I will make your name great,
so that you will be a blessing.
The people of Babel sought to make themselves great: “and so make a name for ourselves,” and they were scattered. God will make Abram and his descendants great and bring them together. Through Abram, he will reach the entire world. The benefits of God’s blessing that we have seen above from good health to harmony within one’s clan are to come to the world through Abram and his people.
I will bless those who bless you
and curse those who curse you.
God will be actively involved with Abram and his people. How the great nations of the world treat Abram will determine how God will treat them. This section of Genesis was written by the same people as last week’s and let us remember that the LORD carefully fashioned Adam and Eve by hand as a potter. (Ge. 2) He then gave them a garden in which he would walk with them in the cool of the evening. As he was involved in the lives of Adam and Eve, he will be involved in the lives of Abram and his decedents:
All the communities of the earth
shall find blessing in you.”
God will only deal with the world through Abram and his people. Those who wish to find true blessing will need to go through Abraham and his descendants. Although this passage was most likely first written down in some form around 1000 BC, it would have obtained its final state after the exile around 450 BC in the same thought world as Zechariah and Third Isaiah. To repeat a favorite quote from Zechariah:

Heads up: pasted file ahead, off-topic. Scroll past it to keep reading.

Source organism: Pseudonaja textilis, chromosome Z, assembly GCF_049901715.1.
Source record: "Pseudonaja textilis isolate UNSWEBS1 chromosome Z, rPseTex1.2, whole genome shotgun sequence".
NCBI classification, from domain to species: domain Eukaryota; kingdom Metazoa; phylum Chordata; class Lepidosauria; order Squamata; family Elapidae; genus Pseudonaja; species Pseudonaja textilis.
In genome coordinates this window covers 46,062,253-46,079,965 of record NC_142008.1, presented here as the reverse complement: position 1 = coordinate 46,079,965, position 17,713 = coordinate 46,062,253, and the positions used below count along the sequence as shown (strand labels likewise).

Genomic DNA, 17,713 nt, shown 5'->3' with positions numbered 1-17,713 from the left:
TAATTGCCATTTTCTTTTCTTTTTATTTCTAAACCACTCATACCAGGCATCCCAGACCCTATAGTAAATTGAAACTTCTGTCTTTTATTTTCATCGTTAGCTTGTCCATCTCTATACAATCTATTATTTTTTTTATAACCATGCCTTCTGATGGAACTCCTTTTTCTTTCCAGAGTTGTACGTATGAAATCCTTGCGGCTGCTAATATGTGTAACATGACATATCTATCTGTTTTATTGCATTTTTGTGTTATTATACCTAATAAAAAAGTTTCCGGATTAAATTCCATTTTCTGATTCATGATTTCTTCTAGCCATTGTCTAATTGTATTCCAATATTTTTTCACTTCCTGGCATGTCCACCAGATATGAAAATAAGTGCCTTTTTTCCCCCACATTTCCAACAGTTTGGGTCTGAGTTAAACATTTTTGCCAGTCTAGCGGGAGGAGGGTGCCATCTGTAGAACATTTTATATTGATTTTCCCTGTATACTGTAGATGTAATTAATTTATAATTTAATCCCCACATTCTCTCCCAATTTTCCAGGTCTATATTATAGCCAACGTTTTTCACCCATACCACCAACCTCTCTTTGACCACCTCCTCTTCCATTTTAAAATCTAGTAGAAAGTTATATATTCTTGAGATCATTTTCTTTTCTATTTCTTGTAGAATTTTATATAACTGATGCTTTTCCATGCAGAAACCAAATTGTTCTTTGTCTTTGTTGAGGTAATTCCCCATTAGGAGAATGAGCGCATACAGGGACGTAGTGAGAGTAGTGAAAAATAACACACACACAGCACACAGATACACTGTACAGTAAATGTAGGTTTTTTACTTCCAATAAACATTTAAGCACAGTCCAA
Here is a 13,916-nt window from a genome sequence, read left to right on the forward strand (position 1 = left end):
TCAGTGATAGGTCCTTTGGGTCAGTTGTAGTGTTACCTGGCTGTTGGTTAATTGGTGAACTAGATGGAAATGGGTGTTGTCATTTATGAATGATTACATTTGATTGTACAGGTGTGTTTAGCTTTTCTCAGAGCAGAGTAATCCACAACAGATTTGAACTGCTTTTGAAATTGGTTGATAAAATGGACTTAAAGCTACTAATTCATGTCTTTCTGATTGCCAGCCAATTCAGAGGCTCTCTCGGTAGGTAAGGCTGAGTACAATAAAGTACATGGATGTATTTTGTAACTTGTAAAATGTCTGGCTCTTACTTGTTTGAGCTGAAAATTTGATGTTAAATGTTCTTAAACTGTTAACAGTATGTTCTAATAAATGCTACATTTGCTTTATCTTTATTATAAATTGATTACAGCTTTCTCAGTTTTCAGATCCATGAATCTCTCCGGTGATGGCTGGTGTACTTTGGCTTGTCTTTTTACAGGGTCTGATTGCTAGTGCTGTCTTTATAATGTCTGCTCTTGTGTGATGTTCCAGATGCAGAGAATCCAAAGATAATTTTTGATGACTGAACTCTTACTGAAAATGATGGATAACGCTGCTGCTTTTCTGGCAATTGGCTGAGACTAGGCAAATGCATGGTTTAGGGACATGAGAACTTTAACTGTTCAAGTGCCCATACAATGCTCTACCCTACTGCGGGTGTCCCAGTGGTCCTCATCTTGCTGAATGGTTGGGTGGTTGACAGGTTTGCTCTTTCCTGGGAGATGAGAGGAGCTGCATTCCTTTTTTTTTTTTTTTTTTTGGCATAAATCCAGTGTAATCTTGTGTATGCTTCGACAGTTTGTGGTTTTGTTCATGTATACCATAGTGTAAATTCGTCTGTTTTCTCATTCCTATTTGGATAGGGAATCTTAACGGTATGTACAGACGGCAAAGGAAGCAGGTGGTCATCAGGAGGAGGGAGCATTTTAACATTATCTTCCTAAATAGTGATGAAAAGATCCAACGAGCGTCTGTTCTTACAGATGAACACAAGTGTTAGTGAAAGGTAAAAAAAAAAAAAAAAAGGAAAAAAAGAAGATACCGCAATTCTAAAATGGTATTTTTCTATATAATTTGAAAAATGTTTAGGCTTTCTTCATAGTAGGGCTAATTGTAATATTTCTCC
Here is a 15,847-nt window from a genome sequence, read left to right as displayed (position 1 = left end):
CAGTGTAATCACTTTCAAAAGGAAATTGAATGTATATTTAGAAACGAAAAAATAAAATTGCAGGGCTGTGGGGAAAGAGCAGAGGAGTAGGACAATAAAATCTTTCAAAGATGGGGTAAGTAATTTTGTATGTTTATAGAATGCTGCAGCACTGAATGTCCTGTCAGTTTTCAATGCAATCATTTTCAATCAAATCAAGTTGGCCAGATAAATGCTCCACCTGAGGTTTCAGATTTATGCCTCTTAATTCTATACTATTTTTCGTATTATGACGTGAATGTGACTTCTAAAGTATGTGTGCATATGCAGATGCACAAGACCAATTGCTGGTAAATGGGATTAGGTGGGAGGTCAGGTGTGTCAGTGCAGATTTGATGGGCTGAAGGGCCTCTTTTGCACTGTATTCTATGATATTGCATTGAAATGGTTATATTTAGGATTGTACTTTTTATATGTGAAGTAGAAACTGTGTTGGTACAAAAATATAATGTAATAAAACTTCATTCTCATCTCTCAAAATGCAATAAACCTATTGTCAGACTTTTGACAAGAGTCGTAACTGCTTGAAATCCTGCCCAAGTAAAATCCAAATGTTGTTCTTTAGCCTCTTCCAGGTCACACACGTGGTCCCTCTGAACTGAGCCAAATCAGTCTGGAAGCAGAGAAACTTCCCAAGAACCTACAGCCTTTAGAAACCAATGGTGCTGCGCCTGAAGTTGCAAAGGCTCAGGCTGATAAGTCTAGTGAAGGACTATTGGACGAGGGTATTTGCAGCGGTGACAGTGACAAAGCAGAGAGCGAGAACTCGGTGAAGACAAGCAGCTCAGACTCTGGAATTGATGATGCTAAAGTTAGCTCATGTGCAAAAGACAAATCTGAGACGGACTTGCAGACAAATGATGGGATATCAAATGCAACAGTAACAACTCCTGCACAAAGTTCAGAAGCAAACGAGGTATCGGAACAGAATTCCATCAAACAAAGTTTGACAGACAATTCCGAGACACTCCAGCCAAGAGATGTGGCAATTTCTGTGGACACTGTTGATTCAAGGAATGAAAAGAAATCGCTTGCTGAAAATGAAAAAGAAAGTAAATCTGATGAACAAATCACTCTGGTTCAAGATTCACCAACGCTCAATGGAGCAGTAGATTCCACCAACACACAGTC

Thus says the LORD of hosts: In those days ten men of every nationality, speaking different tongues, shall take hold,
yes, take hold of every Jew by the edge of his garment and say,
“Let us go with you, for we have heard that God is with you.”
Abram went as the LORD directed him, and Lot went with him. Abram was seventy-five years old when he left Haran.
The point is implicitly stated that they left. It is not until later that Abram passed through the land as far as the sacred place at Shechem:
“By the terebinth of Moreh. (The Canaanites were then in the land.)
The LORD appeared to Abram and said,
“To your descendants I will give this land.”
So Abram built an altar there to the LORD who had appeared to him.”
To use a New Testament image, Abram was like leaven. Islam as well as Judaism and Christianity share Abram as a common ancestor. This comprises a substantial part of the world’s population. He has, in this sense, been the Father of a great movement if not a nation in either his or our sense of the word. Yet how blessed is the world through his spiritual sons and daughters? There is great injustice and we are destroying the planet. All the progeny of Abraham needs to join together and make the depth of the blessing become as great as the width of its numbers.